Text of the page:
Comprehension is the ability to understand something.
It seems that we do three things all at once when we read and understand what we’ve read.
- We use our word knowledge (vocabulary) and general knowledge.
- We process words quickly and accurately. This helps us construct mental representations about the text.
- We think about what we are reading to make inferences and check for inconsistencies. This is called meta-cognition.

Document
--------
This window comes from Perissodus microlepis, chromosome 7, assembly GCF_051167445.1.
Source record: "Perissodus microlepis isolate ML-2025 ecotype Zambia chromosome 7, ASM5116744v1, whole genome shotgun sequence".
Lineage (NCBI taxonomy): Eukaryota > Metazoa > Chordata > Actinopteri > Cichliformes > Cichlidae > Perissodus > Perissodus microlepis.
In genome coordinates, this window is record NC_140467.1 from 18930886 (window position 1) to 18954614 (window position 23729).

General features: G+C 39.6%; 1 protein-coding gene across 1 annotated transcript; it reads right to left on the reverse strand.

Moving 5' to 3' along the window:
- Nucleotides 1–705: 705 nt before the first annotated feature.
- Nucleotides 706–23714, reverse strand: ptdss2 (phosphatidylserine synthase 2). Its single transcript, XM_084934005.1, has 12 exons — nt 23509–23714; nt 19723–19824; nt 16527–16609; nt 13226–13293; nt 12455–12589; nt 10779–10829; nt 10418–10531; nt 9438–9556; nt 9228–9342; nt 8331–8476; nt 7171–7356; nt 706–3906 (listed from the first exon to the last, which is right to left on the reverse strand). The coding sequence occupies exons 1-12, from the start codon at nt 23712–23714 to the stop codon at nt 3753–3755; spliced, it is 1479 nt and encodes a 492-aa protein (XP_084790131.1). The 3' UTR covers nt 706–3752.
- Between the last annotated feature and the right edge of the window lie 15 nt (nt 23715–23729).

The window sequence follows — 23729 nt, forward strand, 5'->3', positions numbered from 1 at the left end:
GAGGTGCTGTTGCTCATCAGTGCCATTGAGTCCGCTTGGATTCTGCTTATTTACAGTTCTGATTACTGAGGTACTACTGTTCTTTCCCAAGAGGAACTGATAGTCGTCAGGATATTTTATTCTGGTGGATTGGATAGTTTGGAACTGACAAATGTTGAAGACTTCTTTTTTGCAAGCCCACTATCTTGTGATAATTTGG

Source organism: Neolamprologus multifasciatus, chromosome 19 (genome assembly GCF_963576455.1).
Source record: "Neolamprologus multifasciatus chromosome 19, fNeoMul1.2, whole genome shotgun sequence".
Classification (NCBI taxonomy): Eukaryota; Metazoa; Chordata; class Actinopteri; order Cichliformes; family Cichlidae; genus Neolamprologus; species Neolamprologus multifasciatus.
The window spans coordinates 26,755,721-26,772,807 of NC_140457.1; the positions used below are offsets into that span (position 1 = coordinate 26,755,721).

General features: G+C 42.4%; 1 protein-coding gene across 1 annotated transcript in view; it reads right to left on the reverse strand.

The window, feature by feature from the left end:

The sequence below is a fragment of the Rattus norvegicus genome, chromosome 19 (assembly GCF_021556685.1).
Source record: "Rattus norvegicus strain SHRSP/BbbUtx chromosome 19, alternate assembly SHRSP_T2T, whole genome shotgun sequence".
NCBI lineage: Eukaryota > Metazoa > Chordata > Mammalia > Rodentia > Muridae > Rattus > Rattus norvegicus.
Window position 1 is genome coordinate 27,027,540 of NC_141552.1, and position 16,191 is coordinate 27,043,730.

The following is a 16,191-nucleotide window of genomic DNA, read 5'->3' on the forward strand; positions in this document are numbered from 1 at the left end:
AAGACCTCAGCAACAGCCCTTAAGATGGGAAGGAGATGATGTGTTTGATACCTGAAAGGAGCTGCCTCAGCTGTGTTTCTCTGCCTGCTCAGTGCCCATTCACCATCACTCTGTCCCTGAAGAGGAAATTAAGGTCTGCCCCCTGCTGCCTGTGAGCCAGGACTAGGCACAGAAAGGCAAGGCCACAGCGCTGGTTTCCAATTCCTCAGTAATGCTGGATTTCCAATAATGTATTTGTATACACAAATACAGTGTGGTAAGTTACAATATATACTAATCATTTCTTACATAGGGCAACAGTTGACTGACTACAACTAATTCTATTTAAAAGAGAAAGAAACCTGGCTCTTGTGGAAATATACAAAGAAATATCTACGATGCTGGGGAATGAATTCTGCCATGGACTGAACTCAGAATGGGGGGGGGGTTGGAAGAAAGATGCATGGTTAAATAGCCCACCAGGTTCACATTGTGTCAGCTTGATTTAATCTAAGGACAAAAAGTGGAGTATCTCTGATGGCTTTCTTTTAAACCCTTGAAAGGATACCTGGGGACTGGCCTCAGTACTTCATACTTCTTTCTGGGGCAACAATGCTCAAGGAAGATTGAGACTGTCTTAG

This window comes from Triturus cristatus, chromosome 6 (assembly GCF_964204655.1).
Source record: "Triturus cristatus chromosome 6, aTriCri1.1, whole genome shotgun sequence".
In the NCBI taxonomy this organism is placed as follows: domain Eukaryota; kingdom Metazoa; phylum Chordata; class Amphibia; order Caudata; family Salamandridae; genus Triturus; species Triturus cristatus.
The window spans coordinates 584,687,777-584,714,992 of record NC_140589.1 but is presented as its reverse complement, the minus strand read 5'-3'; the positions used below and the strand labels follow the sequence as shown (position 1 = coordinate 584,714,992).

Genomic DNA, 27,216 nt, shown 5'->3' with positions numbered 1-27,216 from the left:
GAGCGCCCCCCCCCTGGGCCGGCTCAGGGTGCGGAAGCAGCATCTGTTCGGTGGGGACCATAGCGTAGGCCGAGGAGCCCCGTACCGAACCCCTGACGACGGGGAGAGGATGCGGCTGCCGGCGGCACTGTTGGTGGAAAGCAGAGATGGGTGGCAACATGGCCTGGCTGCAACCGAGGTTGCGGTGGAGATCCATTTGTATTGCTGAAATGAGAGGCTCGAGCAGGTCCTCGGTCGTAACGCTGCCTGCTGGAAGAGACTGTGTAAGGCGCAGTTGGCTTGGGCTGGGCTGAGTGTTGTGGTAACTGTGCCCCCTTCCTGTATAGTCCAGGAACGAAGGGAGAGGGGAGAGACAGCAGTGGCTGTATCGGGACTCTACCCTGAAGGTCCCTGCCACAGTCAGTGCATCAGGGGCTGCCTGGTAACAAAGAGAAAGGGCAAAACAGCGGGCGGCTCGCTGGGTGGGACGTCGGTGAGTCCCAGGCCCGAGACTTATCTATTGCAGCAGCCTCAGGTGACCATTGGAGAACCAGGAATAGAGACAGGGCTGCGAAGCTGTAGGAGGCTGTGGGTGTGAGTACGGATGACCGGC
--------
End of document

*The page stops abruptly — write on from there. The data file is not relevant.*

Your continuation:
The roots for reading comprehension start to grow in early childhood. For some young children this takes longer and consequently, learning to read is not as easy for them. It is especially important that these young children get the extra help they need including; developing good vocabularies, acquiring a broad general knowledge base, learning the sounds of language, and acquiring strategies to help them think about what they are reading as they are reading it.